Leonora Meriel grew up in London and studied literature at the University of Edinburgh in Scotland and Queen’s University in Canada. She worked at the United Nations in New York, and then for a multinational law firm.
In 2008, she decided to return to her dream of being a writer, and to dedicate her career to literature. In 2011, she completed The Woman Behind the Waterfall, set in a village in western Ukraine. While her first novel was with a London agent, Leonora completed her second novel The Unity Game, set in New York City and on a distant planet.
I had the pleasure of interview Leonora back in January
What inspired you to write Unity Game?
I wanted to write about New York City, where I had lived for several years and where I started my career. However, I needed to find a new perspective on the theme, and it felt right to draw parallels with an advanced planet far from Earth. This is how the novel became Science Fiction, and then I decided to go a step further and add an after-life dimension. The inspiration started with my work on Wall Street when I lived in NYC, and the desire to write about this in an original way.
What’s the hardest challenge when it comes to writing?
Knowing when a novel is done. A novel takes years to write, and as you write, you improve your skill as a writer. Thus, by the time you have finished your novel, you could re-write it better, and then re-write it again – each re-write taking six months to a year. It’s a tough decision to know when to leave a piece of work and start a new one – which will necessarily be superior to the last. Many artists have the same problem with applying the final strokes of paint.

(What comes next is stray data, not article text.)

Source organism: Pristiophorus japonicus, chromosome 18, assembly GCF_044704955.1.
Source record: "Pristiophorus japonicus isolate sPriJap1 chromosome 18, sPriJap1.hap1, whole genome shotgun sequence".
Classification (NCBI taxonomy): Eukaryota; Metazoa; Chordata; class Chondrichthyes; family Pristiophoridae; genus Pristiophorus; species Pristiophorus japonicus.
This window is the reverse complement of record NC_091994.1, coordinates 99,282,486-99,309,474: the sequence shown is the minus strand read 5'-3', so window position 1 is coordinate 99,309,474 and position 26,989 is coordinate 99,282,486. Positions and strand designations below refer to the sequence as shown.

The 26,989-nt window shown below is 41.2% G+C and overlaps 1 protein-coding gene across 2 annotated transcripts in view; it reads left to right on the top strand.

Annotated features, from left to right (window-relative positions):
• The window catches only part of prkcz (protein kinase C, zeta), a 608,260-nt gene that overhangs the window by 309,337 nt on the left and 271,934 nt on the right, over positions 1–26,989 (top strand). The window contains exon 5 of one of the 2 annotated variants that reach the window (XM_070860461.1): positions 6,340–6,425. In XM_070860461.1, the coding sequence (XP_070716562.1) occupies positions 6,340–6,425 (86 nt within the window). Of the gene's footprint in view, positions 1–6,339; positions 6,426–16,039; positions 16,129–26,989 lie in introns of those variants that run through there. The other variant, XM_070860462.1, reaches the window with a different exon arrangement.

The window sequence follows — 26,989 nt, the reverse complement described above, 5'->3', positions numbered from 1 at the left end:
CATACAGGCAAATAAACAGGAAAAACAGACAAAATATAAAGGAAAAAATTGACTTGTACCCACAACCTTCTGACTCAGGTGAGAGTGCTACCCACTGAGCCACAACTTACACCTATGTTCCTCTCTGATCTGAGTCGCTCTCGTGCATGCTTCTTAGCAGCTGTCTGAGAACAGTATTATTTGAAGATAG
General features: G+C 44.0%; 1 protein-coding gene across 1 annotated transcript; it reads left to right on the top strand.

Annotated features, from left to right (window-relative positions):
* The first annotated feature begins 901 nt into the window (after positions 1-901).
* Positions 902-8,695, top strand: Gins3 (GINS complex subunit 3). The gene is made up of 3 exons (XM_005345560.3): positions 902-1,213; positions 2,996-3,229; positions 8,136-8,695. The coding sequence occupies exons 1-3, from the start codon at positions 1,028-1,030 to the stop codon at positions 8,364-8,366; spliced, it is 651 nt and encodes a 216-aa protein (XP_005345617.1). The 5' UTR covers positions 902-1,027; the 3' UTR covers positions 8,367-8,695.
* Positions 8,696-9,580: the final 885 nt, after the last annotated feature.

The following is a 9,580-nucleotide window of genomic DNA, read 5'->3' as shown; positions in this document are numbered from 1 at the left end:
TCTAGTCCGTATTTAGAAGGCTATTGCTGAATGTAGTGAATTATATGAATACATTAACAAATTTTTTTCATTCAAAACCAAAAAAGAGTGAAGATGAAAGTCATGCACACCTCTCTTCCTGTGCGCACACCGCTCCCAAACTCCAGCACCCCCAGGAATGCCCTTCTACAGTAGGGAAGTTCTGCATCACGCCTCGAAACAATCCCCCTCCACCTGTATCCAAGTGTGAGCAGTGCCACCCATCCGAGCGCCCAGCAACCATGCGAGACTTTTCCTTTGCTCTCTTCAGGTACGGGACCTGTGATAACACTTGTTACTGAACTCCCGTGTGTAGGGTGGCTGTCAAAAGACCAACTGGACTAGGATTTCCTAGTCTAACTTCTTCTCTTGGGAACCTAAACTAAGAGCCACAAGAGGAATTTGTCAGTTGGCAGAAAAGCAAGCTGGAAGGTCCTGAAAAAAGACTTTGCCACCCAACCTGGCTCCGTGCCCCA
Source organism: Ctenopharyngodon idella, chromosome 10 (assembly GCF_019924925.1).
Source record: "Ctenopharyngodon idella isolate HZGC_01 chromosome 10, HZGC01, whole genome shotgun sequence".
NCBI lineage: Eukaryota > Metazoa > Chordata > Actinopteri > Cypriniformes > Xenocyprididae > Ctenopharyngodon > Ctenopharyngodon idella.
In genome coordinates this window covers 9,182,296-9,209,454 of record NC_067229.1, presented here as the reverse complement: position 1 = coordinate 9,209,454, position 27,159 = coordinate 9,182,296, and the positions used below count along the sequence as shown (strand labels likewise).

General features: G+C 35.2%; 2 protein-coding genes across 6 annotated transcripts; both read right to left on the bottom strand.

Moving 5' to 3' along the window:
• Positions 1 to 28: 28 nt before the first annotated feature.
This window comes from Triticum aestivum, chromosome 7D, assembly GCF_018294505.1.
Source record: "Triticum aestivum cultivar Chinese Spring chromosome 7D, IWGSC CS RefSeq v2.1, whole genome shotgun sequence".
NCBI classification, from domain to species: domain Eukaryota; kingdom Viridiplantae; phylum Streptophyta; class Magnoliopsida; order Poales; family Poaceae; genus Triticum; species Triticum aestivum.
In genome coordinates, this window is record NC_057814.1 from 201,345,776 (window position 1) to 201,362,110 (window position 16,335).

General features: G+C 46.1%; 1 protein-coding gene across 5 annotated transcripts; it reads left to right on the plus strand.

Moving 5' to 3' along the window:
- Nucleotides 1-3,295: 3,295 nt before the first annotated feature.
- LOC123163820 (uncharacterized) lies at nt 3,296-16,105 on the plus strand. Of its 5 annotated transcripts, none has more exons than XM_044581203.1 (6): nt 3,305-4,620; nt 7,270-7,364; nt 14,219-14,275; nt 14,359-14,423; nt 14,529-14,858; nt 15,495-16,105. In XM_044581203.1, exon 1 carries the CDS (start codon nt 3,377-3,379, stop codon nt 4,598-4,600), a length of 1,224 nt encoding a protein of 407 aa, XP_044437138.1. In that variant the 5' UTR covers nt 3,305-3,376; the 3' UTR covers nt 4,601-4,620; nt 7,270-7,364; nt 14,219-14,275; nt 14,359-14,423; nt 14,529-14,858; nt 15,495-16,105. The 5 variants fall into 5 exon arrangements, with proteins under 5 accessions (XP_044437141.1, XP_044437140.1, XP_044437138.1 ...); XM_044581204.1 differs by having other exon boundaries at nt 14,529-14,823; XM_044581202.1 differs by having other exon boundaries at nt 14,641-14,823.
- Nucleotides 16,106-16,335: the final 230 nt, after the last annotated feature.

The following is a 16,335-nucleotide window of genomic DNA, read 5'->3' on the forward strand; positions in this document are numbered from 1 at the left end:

How much of first draft actually made it into the final manuscript?
In my first novel, only about 30 – 40% made it into the final manuscript, as I changed the plot a great deal and re-wrote large parts. In my second novel I think 60 – 70% made it through. I’m hoping this percentage will increase as my writing skill improves!
What advice can you give to aspiring novelists?
The main thing to do is write, write, write. Learn how to complete a piece of work professionally. Set a word count (short story, novella, poem, novel), then write the first draft. Edit the work as well as you can. Then let it go. Write another one. It will be better. Then write something longer. This way, you build up confidence in your ability to work professionally, and also learn to grow and develop your skills.
Are you an avid reader? What kind of books do you like to read if so?
Yes – I am an utterly avid reader. While my favourite genre is literary fiction, I try to read as widely as possible. I read across countries and across genres, I read independently published books and traditionally published books, I read fiction and non-fiction. My favourite books to read are those which have pushed some boundary of literature, for example Virginia Woolf, in her use of language; Haruki Murakami, in his expression of the borders of reality; David Mitchell, in his extraordinary word-crafting. Anything that is doing something new inspires and delights me.